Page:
Let Town Council Know you support equity

Barrington now flies the rainbow flag during Pride month and the Black Lives Matter flag since late August 2020, recognizing that the marginalization and unequal treatment of LGBTQ and Black citizens is happening currently, is wrong, and that support for equity must be boldly displayed until equity is the norm. I’m so proud of the Town Council’s stand. Are you? If so, let them know now!

WRITE AN EMAIL TODAY The flag policy will be discussed at the town council meeting this coming Monday, February 1, at 6:30 pm. As of January 24, according to Council Member Jacob Brier, Town Council had received only one letter in support of keeping the BLM flag and 40 letters demanding the BLM flag come down and that the town institute a policy that prohibits any other “unofficial” flag from being raised. Brier has proposed a formal flag policy that allows Town Council to decide case-by-case on flags (as it has been doing). Opponents of the BLM and rainbow flags want to prevent that. To express your support for the BLM and rainbow flags, use the form on their page, check out this website which has a pre-addressed and pre-written letter that you can send as is or adapt, or copy and paste this email list, which includes the town manager and executive assistant:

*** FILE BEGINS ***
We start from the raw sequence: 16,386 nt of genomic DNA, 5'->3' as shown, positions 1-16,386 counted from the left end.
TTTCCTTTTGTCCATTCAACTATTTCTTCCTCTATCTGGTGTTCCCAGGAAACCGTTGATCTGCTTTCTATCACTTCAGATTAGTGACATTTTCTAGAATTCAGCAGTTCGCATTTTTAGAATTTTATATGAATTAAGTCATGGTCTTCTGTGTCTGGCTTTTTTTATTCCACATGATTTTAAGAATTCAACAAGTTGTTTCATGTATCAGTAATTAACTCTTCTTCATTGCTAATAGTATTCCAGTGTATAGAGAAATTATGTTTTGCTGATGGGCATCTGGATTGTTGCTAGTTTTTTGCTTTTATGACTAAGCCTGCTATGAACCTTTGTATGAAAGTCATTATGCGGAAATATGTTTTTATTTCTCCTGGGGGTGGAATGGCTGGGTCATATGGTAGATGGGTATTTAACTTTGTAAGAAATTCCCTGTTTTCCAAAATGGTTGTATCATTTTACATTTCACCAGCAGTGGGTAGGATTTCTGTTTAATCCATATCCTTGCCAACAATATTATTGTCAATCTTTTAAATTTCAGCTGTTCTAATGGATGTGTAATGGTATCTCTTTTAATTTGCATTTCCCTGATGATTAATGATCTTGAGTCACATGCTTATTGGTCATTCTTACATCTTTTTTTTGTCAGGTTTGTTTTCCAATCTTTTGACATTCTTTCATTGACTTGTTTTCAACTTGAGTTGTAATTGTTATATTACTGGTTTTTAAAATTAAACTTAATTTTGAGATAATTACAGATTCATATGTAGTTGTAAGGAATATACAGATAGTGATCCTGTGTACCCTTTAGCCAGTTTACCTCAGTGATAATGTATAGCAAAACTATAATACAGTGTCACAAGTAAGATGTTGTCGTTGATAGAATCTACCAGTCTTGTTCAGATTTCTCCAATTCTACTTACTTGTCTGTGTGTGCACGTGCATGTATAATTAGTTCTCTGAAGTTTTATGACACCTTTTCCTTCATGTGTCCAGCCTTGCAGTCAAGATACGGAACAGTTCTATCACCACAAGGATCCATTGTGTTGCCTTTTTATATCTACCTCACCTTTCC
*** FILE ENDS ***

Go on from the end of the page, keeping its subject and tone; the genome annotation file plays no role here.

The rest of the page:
mcarroll@barrington.ri.gov, jbrier@barrington.ri.gov, ckustell@barrington.ri.gov, aconway@barrington.ri.gov, rhumm@barrington.ri.gov, jcunha@barrington.ri.gov, mdesisto@barrington.ri.gov, jbellm@barrington.ri.gov

ATTEND THE TOWN COUNCIL MEETING If you have this coming Monday night, Feb. 1, free, attend the Zoom Town Council meeting and speak out in favor of the BLM and rainbow flags, and Council Member Briar’s proposal. Click here for the Zoom Link. The meeting start time is 7 pm. “Discuss and Act” on the flag policy is #19 on the agenda, which can be found here, under “upcoming meetings.”

Join with Concerned Neighbors

After the racist incident in Barrington this summer and the national discussion of race sparked by the George Floyd incident, a group of neighbors formed The Barrington Collective for Equity and Inclusion. The group is currently being renamed and re-tooled, but for now, if you’d like to be part of the local social-justice conversation and be aware of the group’s updates on ways to help Barrington become a truly inclusive town, you can request to join their private Facebook group.

Educate Yourself on racial issues

“DO THE WORK”: Educate yourself on racial issues. I have crowd-sourced a rough-draft document with ideas for educating yourself, many of which will only take 5-15 minutes of your time. I’ll be adding to it and making it more user-friendly as I have time.

I LOVE BARRINGTON. What a beautiful town, with some lovely people. But we can do so much better. Please join me in an effort to make Barrington a safe, inclusive place where people of color and other marginalized groups feel they truly belong.

Your neighbor,

Louise Sloan

Photo by Robin Jonathan Deutsch on Unsplash